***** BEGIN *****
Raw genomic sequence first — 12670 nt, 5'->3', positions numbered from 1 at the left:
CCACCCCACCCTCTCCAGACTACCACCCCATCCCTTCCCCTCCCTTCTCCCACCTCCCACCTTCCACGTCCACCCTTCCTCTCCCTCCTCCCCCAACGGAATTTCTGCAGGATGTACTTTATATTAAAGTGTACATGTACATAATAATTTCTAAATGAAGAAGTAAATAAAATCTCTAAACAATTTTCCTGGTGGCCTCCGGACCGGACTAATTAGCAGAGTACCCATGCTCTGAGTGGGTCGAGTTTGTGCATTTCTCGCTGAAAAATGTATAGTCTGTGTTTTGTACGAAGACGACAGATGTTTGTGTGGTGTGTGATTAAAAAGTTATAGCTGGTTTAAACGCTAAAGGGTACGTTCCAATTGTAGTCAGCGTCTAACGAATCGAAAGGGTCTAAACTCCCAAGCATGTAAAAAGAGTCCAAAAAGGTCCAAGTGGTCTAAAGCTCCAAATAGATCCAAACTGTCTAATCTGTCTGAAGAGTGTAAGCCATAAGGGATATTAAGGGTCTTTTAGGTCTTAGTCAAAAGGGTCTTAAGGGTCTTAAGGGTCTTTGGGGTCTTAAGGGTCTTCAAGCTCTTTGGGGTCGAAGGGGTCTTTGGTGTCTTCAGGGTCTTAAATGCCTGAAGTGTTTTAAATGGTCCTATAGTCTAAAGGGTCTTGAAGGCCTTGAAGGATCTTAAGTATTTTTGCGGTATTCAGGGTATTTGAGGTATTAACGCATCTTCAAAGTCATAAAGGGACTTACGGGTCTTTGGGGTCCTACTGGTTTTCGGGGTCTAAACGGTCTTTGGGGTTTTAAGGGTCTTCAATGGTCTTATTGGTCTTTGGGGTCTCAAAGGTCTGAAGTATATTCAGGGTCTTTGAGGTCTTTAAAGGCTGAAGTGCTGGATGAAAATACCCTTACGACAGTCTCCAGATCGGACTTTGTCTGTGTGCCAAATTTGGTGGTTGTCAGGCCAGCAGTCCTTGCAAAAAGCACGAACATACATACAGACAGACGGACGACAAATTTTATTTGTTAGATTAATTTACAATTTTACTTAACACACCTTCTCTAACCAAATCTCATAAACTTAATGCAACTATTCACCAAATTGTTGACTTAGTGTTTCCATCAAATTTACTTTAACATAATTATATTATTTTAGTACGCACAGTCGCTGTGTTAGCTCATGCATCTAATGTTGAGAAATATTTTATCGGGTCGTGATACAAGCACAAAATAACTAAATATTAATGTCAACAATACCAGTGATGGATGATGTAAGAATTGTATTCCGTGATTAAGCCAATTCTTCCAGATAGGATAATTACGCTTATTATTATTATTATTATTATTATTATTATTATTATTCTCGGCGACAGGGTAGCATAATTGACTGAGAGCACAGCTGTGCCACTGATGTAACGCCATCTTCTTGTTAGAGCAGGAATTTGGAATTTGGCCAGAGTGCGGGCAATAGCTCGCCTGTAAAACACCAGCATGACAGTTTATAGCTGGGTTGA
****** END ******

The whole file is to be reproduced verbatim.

Raw genomic sequence first — 12670 nt, 5'->3', positions numbered from 1 at the left:
CCACCCCACCCTCTCCAGACTACCACCCCATCCCTTCCCCTCCCTTCTCCCACCTCCCACCTTCCACGTCCACCCTTCCTCTCCCTCCTCCCCCAACGGAATTTCTGCAGGATGTACTTTATATTAAAGTGTACATGTACATAATAATTTCTAAATGAAGAAGTAAATAAAATCTCTAAACAATTTTCCTGGTGGCCTCCGGACCGGACTAATTAGCAGAGTACCCATGCTCTGAGTGGGTCGAGTTTGTGCATTTCTCGCTGAAAAATGTATAGTCTGTGTTTTGTACGAAGACGACAGATGTTTGTGTGGTGTGTGATTAAAAAGTTATAGCTGGTTTAAACGCTAAAGGGTACGTTCCAATTGTAGTCAGCGTCTAACGAATCGAAAGGGTCTAAACTCCCAAGCATGTAAAAAGAGTCCAAAAAGGTCCAAGTGGTCTAAAGCTCCAAATAGATCCAAACTGTCTAATCTGTCTGAAGAGTGTAAGCCATAAGGGATATTAAGGGTCTTTTAGGTCTTAGTCAAAAGGGTCTTAAGGGTCTTAAGGGTCTTTGGGGTCTTAAGGGTCTTCAAGCTCTTTGGGGTCGAAGGGGTCTTTGGTGTCTTCAGGGTCTTAAATGCCTGAAGTGTTTTAAATGGTCCTATAGTCTAAAGGGTCTTGAAGGCCTTGAAGGATCTTAAGTATTTTTGCGGTATTCAGGGTATTTGAGGTATTAACGCATCTTCAAAGTCATAAAGGGACTTACGGGTCTTTGGGGTCCTACTGGTTTTCGGGGTCTAAACGGTCTTTGGGGTTTTAAGGGTCTTCAATGGTCTTATTGGTCTTTGGGGTCTCAAAGGTCTGAAGTATATTCAGGGTCTTTGAGGTCTTTAAAGGCTGAAGTGCTGGATGAAAATACCCTTACGACAGTCTCCAGATCGGACTTTGTCTGTGTGCCAAATTTGGTGGTTGTCAGGCCAGCAGTCCTTGCAAAAAGCACGAACATACATACAGACAGACGGACGACAAATTTTATTTGTTAGATTAATTTACAATTTTACTTAACACACCTTCTCTAACCAAATCTCATAAACTTAATGCAACTATTCACCAAATTGTTGACTTAGTGTTTCCATCAAATTTACTTTAACATAATTATATTATTTTAGTACGCACAGTCGCTGTGTTAGCTCATGCATCTAATGTTGAGAAATATTTTATCGGGTCGTGATACAAGCACAAAATAACTAAATATTAATGTCAACAATACCAGTGATGGATGATGTAAGAATTGTATTCCGTGATTAAGCCAATTCTTCCAGATAGGATAATTACGCTTATTATTATTATTATTATTATTATTATTATTATTATTCTCGGCGACAGGGTAGCATAATTGACTGAGAGCACAGCTGTGCCACTGATGTAACGCCATCTTCTTGTTAGAGCAGGAATTTGGAATTTGGCCAGAGTGCGGGCAATAGCTCGCCTGTAAAACACCAGCATGACAGTTTATAGCTGGGTTGA